arrives at the following conclusion: true, therefore false. · If we take the same method, we

-" Each separate system, then, is shall get an utterly false view of the

dependent on the expressions of the history of Philosophy, as if it were & Idea which it finds around it, and succession of systems of opinions fol- from which it gathers some phase

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of the Truth which it fimperfectly into elements. The various sensuous. represents." What is meant by impressions are perfectly simple so far “ the Idea" is not distinctly ex

as he sees; nature impresses them on plained, but the general meaning

the mind, and the mind must receive

them as they come; but it does not seems to be, that philosophers are

occur to him that there is any other assisted in the construction of their

difficulty, or that the sensation in an systems by the attempts of their

unprejudiced mind could be open to predecessors, which surely required doubt at all. Let us get these undis. no such laboured statement to ex- torted sensations, we shall then have plain and substantiate it.

knowledge of nature and power over When Mr. Cunningham comes to

nature. the proper subject of his work, he “Descartes, on the other hand, feels writes with less circumlocution and

strongly the distinction between his repetition, but falls into the oppo.

own thinking power and the convic

tions it gives him, and the reports that site fault of excessive brevity, as are brought to him by others; the might naturally be expected from further question occurs, why are the the attempt to notice so many reports of my senses to be trusted ? philosophical systems within the The systems of philosophy do not narrow limits of a degree thesis.

satisfy me; am I justified in letting my The evil might have been avoided,

senses do so either? Here we have

the recognition of mind as something or at any rate diminished, if he

distinct from its impressions; we had confined his attention to the

find a permanent ego, not a mere most prominent writers in English flux of sensations which have nothing philosophy, instead of cramming in common but that they are received into his pages a number of com- from without. paratively unknown names. His “It is the recognition of mind as allusions and descriptions are often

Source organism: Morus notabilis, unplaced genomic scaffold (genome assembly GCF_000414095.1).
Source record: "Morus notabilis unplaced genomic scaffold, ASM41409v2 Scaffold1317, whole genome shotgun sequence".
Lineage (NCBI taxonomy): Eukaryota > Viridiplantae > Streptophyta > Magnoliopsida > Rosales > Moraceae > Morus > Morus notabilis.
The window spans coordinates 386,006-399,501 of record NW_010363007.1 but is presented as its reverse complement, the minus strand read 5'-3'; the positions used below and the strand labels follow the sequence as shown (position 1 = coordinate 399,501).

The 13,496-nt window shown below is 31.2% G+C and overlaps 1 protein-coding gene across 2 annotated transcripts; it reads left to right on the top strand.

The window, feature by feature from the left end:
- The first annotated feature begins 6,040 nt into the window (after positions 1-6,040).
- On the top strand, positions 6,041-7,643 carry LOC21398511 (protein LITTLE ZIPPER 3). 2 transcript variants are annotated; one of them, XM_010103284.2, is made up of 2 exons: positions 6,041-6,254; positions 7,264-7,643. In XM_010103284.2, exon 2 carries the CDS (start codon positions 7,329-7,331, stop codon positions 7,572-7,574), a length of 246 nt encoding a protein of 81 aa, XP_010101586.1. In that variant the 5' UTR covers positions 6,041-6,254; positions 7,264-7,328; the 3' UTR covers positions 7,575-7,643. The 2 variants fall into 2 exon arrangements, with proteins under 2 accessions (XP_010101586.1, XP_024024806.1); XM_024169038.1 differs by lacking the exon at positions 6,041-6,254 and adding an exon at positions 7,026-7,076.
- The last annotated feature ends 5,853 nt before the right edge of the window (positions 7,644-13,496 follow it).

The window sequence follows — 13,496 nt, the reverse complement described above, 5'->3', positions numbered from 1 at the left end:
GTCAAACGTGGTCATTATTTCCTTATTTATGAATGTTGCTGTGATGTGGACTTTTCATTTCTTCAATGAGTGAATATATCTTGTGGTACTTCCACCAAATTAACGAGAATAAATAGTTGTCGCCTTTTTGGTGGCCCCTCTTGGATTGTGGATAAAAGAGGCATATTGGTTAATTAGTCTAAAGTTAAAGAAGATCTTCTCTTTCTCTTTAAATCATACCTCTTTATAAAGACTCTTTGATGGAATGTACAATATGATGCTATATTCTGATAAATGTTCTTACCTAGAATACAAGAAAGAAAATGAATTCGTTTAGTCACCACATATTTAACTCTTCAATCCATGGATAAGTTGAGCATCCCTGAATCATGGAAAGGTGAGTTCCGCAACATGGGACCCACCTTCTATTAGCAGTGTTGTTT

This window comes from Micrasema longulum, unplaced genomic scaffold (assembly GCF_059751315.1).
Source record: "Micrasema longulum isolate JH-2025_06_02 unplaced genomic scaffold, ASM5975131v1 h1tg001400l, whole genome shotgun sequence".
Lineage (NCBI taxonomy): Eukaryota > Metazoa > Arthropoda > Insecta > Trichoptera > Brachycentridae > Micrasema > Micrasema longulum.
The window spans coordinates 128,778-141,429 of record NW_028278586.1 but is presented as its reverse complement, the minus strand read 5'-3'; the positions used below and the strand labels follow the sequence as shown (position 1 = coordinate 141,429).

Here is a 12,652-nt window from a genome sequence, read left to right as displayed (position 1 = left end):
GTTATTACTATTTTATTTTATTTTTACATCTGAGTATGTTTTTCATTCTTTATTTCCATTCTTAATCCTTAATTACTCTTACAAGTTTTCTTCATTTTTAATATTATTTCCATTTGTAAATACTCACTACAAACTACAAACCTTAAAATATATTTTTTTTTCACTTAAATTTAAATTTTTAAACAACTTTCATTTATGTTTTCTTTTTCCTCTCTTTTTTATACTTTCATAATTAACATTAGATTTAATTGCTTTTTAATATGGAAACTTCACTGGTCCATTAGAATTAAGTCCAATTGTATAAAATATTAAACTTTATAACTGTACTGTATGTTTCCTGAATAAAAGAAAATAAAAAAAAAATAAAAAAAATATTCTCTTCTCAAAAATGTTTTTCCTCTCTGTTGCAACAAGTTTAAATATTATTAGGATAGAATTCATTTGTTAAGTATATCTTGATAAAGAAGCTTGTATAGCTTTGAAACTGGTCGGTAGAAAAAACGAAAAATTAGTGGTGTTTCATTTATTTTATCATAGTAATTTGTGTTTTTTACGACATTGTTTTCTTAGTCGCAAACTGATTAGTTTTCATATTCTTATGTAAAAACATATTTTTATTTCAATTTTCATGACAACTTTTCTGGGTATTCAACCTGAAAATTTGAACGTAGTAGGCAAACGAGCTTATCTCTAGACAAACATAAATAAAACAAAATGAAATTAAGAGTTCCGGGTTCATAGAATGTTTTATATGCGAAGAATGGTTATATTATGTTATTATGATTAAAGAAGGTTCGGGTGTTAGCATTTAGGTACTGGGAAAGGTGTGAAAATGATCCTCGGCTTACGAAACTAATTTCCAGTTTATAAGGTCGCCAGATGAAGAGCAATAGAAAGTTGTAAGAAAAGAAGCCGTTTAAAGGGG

distinguished from its impressions that so brief as to be unintelligible,

marks the difference between Des. cartes and Bacon.

Bacon's philosoexcept to those who have made

phy did not rise above sensation, DesEnglish philosophy their special

cartes recognized mind as distinct from study. It must be admitted that its sensations. Self-culture was his he manages in a few words to de- aim in life, and the recognition of self scribe the leading features of a in knowledge was his contribution to philosophical system with clearness the progress of Philosophy." and general accuracy. There is truth in the distinction he draws Mr. Cunningham has some just between Bacon and Descartes :- observations on Descartes' famous

first principle, “Cogito ergo sum,” "The aim of the two men is quite which, he says, is not intended to different; Bacon desires knowledge in be an argument, so much as a stateorder that man's physical wants may ment of fact.

The phrase is given be better supplied : Descartes seeks for truth which shall satisfy the crav

as an example of a mental condition

which is absolutely free from the ings of his own heart, though he does not altogether neglect the other ad.

possibility of doubt-the immediate vantages. This difference in their dis- knowledge of its own state by the positions might be illustrated from mind; but such knowledge it is their lives no less than from their impossible to describe, nor can its philosophies; in the last it is very pro- validity be proved without a mani. nounced, and the superficial resem.

fest paralogism, examples of which blaince is probably not due to more

may be culled from the pages of than the close similiarity of their surroundings: their constructive philoso

Sir William Hamilton." phers are absolutely distinct.

Mr. Cunningham's composition “ Bacon cannot analyze knowledge

is sometimes scarcely so correct as